Nobody will argue that it was time for the war in Afghanistan to come to an end. Having cost two trillion dollars and more than 2,400 American lives, this twenty-year endeavor had run its course. But the passage of six months has irrefutably proven that the August 2021 U.S. withdrawal was poorly planned and executed, and has directly caused a deadly humanitarian crisis for our Afghan allies left behind.

The rapidity of our departure caused widespread, cascading effects, starting with the chaotic scenes at the Hamid Karzai International Airport (HKIA), where people threw babies over the wired fences, and desperately clung to airplanes as they took off. Americans must never forget the 13 U.S. service members who gave their lives in the August 26th explosion near the HKIA Abbey Gate, and about 170 others died in that attack, which also wounded an additional five U.S. service members.  

Adding insult to injury, the August 29th retaliatory drone strike conducted by the U.S., targeting a man believed to be responsible for the bombing, instead killed the employee of an international aid organization. In total, the airstrike killed ten civilians, including seven innocent children. When U.S. Marine Corps Lt. Colonel Stuart Scheller spoke out and demanded accountability for the airstrike, and the death of his 13 fellow service members, he was relieved of his command and imprisoned – in solitary confinement. He has since been released, and is no longer serving in the Marine Corps. These victims still await accountability for their needless deaths.

With the hasty and arbitrary withdrawal timeline, there was no methodical and intentional process to safeguard against Afghanistan’s collapse. When the last U.S. soldier left Afghanistan on August 30th, 2021, it was clear the country was not prepared to stand on its own. As the Afghan military and government speedily collapsed, the people of Afghanistan were left to fend for themselves, while the international community remains relatively silent.  

Several veteran-led organizations, such as Operation North Star, stepped in to help rescue Americans and allies left behind in Afghanistan. With no government funds, these volunteers work countless hours and sleepless nights trying to provide welfare and safety for their friends, allies and their families. For most, this has been a very heavy lift. Stress levels are high as volunteers remotely manage safe houses, food, and emergency medical services, with the end goal of arranging travel out of Afghanistan for people who are actively being hunted by the Taliban. An astonishing number of people contact these veteran groups asking for help. Many volunteers develop emotional attachments to these Afghan allies, and feel devastation when they receive panicked calls and messages from people fearing for their lives.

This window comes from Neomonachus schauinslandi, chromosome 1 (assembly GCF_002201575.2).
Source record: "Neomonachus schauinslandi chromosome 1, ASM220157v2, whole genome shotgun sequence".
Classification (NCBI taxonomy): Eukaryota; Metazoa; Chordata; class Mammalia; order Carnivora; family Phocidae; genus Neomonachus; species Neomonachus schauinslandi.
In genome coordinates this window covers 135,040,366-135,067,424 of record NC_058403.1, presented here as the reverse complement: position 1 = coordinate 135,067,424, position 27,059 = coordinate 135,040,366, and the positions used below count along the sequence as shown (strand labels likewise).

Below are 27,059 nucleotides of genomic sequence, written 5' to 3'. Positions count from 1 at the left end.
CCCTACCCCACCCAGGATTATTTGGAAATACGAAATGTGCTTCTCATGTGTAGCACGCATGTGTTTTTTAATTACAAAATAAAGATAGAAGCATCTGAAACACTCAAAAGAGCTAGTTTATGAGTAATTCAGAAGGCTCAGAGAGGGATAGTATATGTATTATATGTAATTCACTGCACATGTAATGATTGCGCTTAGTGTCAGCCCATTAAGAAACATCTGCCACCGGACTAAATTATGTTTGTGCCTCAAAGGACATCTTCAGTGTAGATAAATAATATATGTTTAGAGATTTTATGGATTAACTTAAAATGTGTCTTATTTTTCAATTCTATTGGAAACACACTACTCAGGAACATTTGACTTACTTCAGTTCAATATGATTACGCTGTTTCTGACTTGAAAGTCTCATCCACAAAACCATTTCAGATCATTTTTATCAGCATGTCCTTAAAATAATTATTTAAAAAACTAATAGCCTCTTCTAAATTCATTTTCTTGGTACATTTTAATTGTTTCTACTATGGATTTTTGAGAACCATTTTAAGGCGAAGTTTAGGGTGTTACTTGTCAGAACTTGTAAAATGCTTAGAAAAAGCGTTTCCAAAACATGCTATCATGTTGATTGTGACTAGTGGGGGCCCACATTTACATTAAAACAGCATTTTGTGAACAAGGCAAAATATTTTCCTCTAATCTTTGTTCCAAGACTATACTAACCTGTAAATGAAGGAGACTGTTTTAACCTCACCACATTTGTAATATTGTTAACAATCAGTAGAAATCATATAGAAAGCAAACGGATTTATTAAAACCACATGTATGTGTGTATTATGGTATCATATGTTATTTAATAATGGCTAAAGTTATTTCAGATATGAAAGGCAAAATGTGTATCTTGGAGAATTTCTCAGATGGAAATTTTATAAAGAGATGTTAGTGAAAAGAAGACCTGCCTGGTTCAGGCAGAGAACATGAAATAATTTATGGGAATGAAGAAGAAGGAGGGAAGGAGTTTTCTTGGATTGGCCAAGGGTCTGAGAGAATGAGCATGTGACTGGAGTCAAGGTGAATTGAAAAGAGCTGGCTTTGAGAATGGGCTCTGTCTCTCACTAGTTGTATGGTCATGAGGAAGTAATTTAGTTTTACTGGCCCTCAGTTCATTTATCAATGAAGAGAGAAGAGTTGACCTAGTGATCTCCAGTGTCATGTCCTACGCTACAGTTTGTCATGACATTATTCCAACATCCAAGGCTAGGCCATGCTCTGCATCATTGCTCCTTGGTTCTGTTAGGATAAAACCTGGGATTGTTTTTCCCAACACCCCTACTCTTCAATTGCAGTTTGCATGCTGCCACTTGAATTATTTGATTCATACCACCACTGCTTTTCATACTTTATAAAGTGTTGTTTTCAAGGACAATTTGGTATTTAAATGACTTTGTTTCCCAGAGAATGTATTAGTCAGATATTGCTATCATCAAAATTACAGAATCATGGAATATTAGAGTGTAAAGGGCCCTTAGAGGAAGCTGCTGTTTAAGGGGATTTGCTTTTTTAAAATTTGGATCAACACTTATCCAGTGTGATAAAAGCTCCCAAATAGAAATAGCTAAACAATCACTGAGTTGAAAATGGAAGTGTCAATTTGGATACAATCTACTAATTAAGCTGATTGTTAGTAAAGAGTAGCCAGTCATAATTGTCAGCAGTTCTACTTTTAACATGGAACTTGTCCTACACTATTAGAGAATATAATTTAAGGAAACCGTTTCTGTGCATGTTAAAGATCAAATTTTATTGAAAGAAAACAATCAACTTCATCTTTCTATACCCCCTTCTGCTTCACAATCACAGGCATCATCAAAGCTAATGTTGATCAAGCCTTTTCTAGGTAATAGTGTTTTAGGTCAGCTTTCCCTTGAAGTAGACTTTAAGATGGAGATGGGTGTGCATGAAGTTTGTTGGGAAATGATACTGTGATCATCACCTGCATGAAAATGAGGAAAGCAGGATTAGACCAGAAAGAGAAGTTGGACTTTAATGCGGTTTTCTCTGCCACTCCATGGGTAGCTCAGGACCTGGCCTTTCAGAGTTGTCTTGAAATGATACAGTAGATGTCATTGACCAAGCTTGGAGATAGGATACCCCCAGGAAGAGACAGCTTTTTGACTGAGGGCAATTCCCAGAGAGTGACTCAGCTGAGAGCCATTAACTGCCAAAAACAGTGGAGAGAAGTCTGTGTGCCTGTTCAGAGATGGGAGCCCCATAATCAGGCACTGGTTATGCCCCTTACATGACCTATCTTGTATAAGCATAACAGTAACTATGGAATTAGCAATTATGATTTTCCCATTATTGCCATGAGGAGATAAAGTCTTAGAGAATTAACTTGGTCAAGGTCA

While mainstream media has now shifted its focus to the war in Ukraine, the threat in Afghanistan is still ongoing. The Taliban regularly carry out reprisal killings against former Afghan government officials and military personnel, oftentimes in a brutal fashion. Women’s rights activists and journalists are frequent victims as well. The Taliban’s campaign is enabled by an estimated $85 billion worth of U.S. vehicles, weapons and technology, which were intentionally left behind in the haphazard U.S. withdrawal.

For allies left behind in Afghanistan, the situation is bleak. Sustainment money from donors for private efforts has evaporated. Allies and their families are essentially trapped inside of Afghanistan with no way out. Most borders are closed or highly monitored to detect the Taliban’s high-value targets, who are then kidnapped and killed. Since January 2022, evacuation flights have been few and far between. Further, many Afghans looking to flee the country lack the proper paperwork to get on the flights that are leaving.

When the U.S. left Afghanistan, they closed the U.S. embassy, creating a massive backlog of visa applications, which the Department of State was not prepared to address. Waiting several years to obtain a Special Immigrant Visa (SIV) is a terrifying prospect for many Afghans, and high-risk personnel fear going to the Taliban-controlled Kabul passport office to acquire the passport required to apply for a foreign visa, because they will most certainly be killed there, as so many already have.

Veteran organizations like Operation North Star are running out of donations and veterans’ personal funds, and are finding it nearly impossible to get Afghans to safety. To increase their effectiveness in the media and on Capitol Hill, 17 volunteer groups have united under the leadership of the Special Operations Association of America. as the “Moral Compass Federation.” to lobby for meaningful policy changes to save the lives of our Afghan allies and their families.  

As war in Ukraine diverts attention and funding from the gross injustices in Afghanistan, the Moral Compass Federation’s mission is more important than ever. The nearly 2 million Ukrainian refugees fleeing Russian forces will further impede the Department of State’s ability to assist Afghans.  Combine this with the now dried-up private funding, and the situation in Afghanistan became exponentially worse overnight. Please join us to fulfill the promises America made to protect those who fought alongside U.S. forces, saving countless American lives over twenty years of battle against terrorists Everyone’s moral compass should point to these life-saving humanitarian efforts.

Source (99+) With All Eyes On Ukraine, The Situation In Afghanistan Worsens | LinkedIn

By block head

Block Head is a blockchain journalist.